News 14.06.23: Five Essential Articles from Around the Web

News 14.06.23: Five Essential Articles from Around the Web
My Little Adventure / via Pinterest
News 14.06.23: Five Essential Articles from Around the Web
redrola / via tumblr
News 14.06.23: Five Essential Articles from Around the Web

The call came in to the concierge at the Hôtel du Cap-Eden-Roc, the fabled luxury hotel on the French Riviera. It was spring 2007, and an assistant to Angelina Jolie said that Jolie and her fiancé, Brad Pitt, were seeking a sizable property in the South of France to rent.

So began a glorious holiday, away from the spotlight, for Jolie, Pitt, and their four children in a sprawling château with a staff of 12 in the leafy glades of southwestern France. It was so idyllic that they decided to find an even bigger and more secluded property, not to rent but to buy.

Now, in June 2007, Brad Pitt sat in a twin-engine helicopter, his blue eyes scanning the verdant Provençal landscape. He and Jolie were “helicopter-hopping” with Jonathan Gray, the real estate broker recommended by the hotel. “There were six of us: two pilots, Brad and Angelina, their daughter Shiloh—who was one at the time—their American Realtor, and myself,” says Gray, who had arranged a top secret three-day tour of the region. They spent their days flying from one address to the next, searching for what Pitt would later describe as “a European base for our family…where our kids could run free and not be subjected to the celebrity of Hollywood.”

Read the rest of this article at: Vanity Fair

“Will I live to see its end?” your mother asks.

She is sixty-nine years old and lies in the hospital room where she has been marooned for the past eight years, shipwrecked in her own body.

“It” is the story that you are now writing—this beginning you have yet to imagine and the ending she will not live to see.

Write as if you were dying, Annie Dillard once said.

But what if you are writing in competition with death?

What if the story you are telling is racing against death?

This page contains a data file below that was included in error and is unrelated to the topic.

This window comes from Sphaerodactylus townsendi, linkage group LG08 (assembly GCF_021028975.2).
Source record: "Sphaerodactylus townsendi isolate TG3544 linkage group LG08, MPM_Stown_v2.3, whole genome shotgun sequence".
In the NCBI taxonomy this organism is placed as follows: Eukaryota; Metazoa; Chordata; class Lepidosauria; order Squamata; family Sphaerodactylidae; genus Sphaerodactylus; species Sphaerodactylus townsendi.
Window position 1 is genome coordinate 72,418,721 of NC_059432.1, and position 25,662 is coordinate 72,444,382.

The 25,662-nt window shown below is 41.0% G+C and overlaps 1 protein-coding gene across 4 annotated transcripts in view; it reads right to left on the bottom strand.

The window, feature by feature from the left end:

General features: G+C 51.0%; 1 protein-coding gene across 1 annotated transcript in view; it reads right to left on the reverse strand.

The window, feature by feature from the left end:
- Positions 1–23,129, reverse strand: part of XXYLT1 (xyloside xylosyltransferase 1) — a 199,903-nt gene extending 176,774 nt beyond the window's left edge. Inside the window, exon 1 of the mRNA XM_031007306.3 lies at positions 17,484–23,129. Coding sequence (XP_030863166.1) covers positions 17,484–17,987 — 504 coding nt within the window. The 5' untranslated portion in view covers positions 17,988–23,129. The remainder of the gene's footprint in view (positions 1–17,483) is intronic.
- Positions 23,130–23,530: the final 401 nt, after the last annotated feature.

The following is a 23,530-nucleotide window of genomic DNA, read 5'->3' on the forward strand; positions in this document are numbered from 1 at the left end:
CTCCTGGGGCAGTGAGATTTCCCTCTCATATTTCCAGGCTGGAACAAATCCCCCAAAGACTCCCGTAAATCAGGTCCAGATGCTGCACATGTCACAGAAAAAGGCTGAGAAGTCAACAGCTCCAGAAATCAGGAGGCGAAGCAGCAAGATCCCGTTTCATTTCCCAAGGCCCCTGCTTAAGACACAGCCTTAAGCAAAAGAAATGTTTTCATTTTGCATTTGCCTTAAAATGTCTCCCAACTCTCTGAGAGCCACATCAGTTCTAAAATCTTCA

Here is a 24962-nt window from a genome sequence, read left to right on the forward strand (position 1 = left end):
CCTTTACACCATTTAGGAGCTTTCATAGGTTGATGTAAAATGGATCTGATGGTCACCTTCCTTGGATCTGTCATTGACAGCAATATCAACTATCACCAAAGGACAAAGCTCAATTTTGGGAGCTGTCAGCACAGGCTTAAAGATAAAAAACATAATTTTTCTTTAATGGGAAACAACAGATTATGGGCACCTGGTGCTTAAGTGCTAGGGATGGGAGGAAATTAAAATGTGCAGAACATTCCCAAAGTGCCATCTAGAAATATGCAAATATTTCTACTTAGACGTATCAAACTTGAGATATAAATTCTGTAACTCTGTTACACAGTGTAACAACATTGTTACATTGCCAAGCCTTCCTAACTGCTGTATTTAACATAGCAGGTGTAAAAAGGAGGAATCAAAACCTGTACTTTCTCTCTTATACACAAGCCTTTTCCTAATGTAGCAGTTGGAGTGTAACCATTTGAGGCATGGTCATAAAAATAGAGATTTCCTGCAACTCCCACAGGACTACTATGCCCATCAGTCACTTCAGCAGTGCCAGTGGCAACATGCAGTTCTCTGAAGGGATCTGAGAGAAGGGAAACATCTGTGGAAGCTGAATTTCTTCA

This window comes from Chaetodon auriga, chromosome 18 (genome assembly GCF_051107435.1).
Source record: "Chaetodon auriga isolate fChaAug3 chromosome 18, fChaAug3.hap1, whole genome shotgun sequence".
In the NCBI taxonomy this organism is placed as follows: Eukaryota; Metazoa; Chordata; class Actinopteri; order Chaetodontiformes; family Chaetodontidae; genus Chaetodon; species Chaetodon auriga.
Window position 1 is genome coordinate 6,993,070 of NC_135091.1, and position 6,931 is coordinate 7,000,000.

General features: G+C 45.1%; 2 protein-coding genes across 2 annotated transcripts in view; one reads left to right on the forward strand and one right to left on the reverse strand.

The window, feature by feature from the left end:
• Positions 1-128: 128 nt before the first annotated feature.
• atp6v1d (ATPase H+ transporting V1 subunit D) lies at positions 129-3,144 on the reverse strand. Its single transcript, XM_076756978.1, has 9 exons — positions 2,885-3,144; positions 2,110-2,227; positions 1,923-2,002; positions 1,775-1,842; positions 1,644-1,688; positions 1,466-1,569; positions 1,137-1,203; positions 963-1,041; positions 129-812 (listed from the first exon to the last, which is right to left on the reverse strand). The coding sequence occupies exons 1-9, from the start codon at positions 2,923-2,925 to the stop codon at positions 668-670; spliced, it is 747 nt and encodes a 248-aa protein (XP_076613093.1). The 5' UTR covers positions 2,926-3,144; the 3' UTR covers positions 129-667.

In your dreams, you are always running. Running to catch your mother, running to intercept her before she reaches the end.

In your dreams, your mother has no legs, no arms, no spine—no body. She is smooth and pure, a sheet of glass that becomes visible only when it breaks. At which time she disintegrates into smaller and smaller pieces until you are whispering to a sliver on the tip of your finger. That fine fleck of her. What is a mother? you ask. Is this still a mother? Is that?

Your mother, who has amyotrophic lateral sclerosis, speaks with her eyelids, using the last muscles over which she exercises twitchy control.

A.L.S. is an insurrection of the body against the mind. It is a mysterious massacre of motor neurons, the messengers that deliver data from brain to organ and limb.

It is a disease that Descartes would have loved for its brutal division of the mind, “a thinking, non-extended thing,” from the body, an “extended, non-thinking thing.”

Read the rest of this article at: The New Yorker

TULSA — Teamer Tibebu walked onto the rooftop of the recently renovated Tulsa Club Hotel to survey his new home. The 32-year-old software engineer had moved from New Orleans just two weeks earlier to join Tulsa Remote, a program that gives knowledge workers $10,000 to move to this city of 400,000 in northeastern Oklahoma. On this warm May evening, Tibebu was taking a break from the program’s orientation celebration, when he was approached by Ron Roller.

A few minutes into their conversation, Roller learned that Tibebu wanted to start his own photography business. Roller, who has lived in Tulsa since the early ’70s, is a mentor with the local chapter of the business nonprofit SCORE, which offers businesses free assistance with things like financial planning and fundraising.

“I’ll tell you where to start. Call me,” said Roller. “Everything we do, we do for free. Your excuse can’t be, ‘I can’t afford it.’”

“I don’t know where to start, so I definitely want to connect with you,” Tibebu replied.

Read the rest of this article at: Vox